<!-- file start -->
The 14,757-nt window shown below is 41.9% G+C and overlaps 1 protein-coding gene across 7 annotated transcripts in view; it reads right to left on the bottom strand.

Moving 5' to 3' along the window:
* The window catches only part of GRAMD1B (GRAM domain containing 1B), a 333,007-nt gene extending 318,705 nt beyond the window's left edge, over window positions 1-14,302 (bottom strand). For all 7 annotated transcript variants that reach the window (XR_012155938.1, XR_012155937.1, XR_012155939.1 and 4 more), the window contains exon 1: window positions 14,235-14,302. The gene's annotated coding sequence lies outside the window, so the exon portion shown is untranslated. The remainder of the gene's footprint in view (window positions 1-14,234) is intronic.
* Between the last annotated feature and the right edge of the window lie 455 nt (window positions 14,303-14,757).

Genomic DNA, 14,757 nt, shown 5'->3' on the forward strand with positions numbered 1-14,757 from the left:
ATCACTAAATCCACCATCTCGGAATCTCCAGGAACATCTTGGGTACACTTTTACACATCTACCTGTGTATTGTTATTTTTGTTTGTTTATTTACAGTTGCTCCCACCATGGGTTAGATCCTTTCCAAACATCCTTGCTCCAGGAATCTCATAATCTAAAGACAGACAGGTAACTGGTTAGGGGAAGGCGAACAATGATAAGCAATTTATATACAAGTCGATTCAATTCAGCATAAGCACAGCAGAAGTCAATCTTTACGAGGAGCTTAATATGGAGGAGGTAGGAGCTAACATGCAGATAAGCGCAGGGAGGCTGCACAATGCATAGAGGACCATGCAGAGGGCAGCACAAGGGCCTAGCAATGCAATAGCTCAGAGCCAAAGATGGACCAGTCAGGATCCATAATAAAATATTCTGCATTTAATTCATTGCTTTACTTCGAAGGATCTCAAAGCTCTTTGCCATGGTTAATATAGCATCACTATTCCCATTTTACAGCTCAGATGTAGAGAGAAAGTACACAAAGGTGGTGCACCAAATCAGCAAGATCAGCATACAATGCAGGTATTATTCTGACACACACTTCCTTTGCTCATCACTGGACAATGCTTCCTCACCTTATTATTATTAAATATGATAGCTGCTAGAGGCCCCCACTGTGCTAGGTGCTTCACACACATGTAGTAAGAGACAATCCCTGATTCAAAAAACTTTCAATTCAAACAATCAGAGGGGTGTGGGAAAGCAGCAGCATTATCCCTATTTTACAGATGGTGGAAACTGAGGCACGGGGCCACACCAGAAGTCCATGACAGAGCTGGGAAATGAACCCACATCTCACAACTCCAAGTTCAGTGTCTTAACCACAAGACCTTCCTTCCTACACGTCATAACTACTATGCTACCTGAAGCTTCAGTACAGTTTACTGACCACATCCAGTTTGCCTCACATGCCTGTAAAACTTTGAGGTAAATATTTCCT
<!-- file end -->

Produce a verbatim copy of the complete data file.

The 14,757-nt window shown below is 41.9% G+C and overlaps 1 protein-coding gene across 7 annotated transcripts in view; it reads right to left on the bottom strand.

Moving 5' to 3' along the window:
* The window catches only part of GRAMD1B (GRAM domain containing 1B), a 333,007-nt gene extending 318,705 nt beyond the window's left edge, over window positions 1-14,302 (bottom strand). For all 7 annotated transcript variants that reach the window (XR_012155938.1, XR_012155937.1, XR_012155939.1 and 4 more), the window contains exon 1: window positions 14,235-14,302. The gene's annotated coding sequence lies outside the window, so the exon portion shown is untranslated. The remainder of the gene's footprint in view (window positions 1-14,234) is intronic.
* Between the last annotated feature and the right edge of the window lie 455 nt (window positions 14,303-14,757).

Genomic DNA, 14,757 nt, shown 5'->3' on the forward strand with positions numbered 1-14,757 from the left:
ATCACTAAATCCACCATCTCGGAATCTCCAGGAACATCTTGGGTACACTTTTACACATCTACCTGTGTATTGTTATTTTTGTTTGTTTATTTACAGTTGCTCCCACCATGGGTTAGATCCTTTCCAAACATCCTTGCTCCAGGAATCTCATAATCTAAAGACAGACAGGTAACTGGTTAGGGGAAGGCGAACAATGATAAGCAATTTATATACAAGTCGATTCAATTCAGCATAAGCACAGCAGAAGTCAATCTTTACGAGGAGCTTAATATGGAGGAGGTAGGAGCTAACATGCAGATAAGCGCAGGGAGGCTGCACAATGCATAGAGGACCATGCAGAGGGCAGCACAAGGGCCTAGCAATGCAATAGCTCAGAGCCAAAGATGGACCAGTCAGGATCCATAATAAAATATTCTGCATTTAATTCATTGCTTTACTTCGAAGGATCTCAAAGCTCTTTGCCATGGTTAATATAGCATCACTATTCCCATTTTACAGCTCAGATGTAGAGAGAAAGTACACAAAGGTGGTGCACCAAATCAGCAAGATCAGCATACAATGCAGGTATTATTCTGACACACACTTCCTTTGCTCATCACTGGACAATGCTTCCTCACCTTATTATTATTAAATATGATAGCTGCTAGAGGCCCCCACTGTGCTAGGTGCTTCACACACATGTAGTAAGAGACAATCCCTGATTCAAAAAACTTTCAATTCAAACAATCAGAGGGGTGTGGGAAAGCAGCAGCATTATCCCTATTTTACAGATGGTGGAAACTGAGGCACGGGGCCACACCAGAAGTCCATGACAGAGCTGGGAAATGAACCCACATCTCACAACTCCAAGTTCAGTGTCTTAACCACAAGACCTTCCTTCCTACACGTCATAACTACTATGCTACCTGAAGCTTCAGTACAGTTTACTGACCACATCCAGTTTGCCTCACATGCCTGTAAAACTTTGAGGTAAATATTTCCT